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Vox Tablet

Vox Tablet, named Best Podcast for the 2009 National Magazine Awards for Digital Media, is the weekly podcast of Tablet Magazine, the online Jewish life and culture magazine formerly known as Nextbook. Hosted by Sara Ivry, Vox Tablet brings you conversations with writers, scholars, musicians, and mobsters, as well as reports from all corners of the earth, from a cheesecake factory in the Bronx to a genocide memorial on a hilltop in Rwanda.



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Vox Tablet
Jun 24, 2016 Vox Tablet
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Since 2005, the Vox Tablet team—producer Julie Subrin and host Sara Ivry—have done our best to create a Jewish podcast with conversations, stories, and reports from across the Jewish cultural world. But good things—even pioneering, award-winning podcasts—come to an end, and their makers move on to new adventures elsewhere. In our final episode, we take a brief walk down memory lane to some of our favorite moments from the past decade. Among highlights we feature are our visits with...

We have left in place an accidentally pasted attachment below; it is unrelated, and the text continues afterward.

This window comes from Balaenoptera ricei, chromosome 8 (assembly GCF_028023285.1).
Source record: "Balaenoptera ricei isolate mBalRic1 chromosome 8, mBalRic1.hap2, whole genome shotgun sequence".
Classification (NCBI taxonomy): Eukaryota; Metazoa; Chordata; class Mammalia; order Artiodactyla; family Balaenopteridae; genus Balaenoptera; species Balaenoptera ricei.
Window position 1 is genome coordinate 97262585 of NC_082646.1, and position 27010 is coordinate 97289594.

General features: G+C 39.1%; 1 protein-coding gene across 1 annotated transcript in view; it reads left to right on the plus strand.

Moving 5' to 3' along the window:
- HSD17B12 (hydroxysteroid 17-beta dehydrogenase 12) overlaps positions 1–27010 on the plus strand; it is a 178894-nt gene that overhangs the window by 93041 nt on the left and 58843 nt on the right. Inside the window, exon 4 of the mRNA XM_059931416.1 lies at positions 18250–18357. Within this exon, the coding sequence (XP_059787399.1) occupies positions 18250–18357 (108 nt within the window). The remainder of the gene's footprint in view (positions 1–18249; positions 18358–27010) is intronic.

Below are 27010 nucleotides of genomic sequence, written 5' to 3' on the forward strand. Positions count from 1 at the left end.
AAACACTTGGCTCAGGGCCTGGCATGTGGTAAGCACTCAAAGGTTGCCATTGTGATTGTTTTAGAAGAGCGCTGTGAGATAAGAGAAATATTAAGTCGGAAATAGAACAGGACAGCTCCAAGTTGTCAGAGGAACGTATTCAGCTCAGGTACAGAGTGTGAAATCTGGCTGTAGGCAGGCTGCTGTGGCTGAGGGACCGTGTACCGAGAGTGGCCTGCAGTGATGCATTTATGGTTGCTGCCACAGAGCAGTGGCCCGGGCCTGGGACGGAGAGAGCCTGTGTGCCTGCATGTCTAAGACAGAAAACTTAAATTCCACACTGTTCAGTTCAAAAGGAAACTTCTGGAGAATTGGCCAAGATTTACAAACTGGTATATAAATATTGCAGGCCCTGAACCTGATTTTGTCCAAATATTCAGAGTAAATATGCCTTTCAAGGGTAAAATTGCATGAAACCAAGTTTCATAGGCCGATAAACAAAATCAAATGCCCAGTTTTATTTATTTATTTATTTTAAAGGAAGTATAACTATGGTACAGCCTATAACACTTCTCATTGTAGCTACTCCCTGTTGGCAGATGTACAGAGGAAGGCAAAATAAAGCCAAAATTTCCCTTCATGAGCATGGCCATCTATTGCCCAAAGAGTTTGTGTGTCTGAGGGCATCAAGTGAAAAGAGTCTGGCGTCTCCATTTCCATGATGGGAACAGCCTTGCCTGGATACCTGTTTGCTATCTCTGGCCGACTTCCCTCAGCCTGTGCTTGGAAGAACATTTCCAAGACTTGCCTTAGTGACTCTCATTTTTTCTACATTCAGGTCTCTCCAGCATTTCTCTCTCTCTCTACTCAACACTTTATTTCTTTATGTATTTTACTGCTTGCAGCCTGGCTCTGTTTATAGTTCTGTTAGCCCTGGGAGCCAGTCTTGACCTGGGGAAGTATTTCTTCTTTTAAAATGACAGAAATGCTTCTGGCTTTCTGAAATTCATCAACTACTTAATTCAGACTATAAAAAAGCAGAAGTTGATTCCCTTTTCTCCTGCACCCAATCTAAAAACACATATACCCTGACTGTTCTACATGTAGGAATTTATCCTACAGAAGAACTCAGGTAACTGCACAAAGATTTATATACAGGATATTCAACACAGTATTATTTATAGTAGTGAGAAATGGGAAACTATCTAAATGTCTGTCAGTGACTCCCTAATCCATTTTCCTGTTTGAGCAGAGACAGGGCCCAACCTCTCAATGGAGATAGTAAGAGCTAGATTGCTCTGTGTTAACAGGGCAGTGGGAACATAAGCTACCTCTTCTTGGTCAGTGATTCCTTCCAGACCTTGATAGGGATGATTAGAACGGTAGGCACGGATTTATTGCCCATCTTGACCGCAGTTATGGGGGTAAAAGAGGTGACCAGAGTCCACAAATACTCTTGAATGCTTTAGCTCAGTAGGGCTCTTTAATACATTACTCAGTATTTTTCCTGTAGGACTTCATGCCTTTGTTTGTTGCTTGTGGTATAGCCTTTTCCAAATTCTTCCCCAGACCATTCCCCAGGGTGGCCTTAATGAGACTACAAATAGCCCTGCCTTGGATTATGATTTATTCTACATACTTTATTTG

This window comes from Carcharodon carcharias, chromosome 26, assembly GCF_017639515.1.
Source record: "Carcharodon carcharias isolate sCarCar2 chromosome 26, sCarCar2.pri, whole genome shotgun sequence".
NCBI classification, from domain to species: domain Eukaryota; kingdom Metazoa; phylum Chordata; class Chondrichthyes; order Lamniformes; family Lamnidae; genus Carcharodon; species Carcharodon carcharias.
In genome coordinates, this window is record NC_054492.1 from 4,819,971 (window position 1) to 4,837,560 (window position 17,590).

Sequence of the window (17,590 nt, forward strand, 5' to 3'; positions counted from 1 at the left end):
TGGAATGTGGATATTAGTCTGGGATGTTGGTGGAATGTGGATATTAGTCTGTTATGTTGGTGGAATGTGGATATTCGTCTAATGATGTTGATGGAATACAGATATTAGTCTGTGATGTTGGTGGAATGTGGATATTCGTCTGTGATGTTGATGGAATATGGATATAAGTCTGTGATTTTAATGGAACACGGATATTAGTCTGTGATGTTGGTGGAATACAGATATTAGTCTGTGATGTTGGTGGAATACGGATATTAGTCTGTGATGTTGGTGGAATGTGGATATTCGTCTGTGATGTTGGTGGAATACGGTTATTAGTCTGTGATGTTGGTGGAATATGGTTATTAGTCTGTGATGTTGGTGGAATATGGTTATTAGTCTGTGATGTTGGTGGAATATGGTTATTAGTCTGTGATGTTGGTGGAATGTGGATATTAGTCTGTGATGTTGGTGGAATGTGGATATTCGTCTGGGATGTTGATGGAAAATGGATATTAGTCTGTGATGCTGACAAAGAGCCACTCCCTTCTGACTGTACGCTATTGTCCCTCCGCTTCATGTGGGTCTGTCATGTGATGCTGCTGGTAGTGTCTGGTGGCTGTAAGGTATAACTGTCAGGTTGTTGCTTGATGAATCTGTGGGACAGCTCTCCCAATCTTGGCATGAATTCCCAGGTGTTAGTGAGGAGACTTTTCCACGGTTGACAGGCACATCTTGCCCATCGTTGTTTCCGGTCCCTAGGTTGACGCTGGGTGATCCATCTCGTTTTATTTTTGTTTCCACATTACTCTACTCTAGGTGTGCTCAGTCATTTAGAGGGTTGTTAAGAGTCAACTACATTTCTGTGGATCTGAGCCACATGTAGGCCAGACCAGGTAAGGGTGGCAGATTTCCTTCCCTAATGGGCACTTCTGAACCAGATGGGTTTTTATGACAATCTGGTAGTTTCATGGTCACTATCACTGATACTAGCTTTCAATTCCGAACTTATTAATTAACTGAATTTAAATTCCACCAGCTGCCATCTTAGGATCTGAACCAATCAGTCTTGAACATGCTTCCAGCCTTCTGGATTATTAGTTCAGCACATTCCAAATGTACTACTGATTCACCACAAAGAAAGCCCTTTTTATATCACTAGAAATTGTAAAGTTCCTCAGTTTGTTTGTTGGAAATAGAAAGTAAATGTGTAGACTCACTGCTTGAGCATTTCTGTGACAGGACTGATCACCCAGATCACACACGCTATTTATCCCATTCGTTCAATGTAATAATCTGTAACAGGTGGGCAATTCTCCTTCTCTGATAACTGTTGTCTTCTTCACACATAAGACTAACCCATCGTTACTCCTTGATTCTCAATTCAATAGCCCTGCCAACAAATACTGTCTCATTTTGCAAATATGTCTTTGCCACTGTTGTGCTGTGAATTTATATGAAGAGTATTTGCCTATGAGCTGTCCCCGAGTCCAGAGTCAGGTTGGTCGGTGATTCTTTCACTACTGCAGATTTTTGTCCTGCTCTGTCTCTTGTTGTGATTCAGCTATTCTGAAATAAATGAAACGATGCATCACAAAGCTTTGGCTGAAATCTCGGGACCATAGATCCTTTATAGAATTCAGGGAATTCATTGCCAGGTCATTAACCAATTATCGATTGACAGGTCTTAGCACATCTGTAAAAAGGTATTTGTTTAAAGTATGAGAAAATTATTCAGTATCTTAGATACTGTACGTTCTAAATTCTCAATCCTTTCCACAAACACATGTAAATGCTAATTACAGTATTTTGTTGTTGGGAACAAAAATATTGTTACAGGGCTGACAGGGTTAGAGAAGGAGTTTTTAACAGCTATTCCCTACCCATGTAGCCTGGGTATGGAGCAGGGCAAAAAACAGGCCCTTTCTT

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Exactly a century ago, President Woodrow Wilson nominated Louis Brandeis to the Supreme Court. After a contentious confirmation process, he became the first Jewish justice, serving on the bench for 23 years. His rulings on privacy, workers’ rights, and free speech feel as relevant today as they did when he issued them, and his foresight, wisdom, and clear-spokenness cemented his reputation as nothing short of a visionary. In Louis D. Brandeis: American Prophet, writer Jeffrey Rosen explores...
Vox Tablet
Jun 8, 2016 Vox Tablet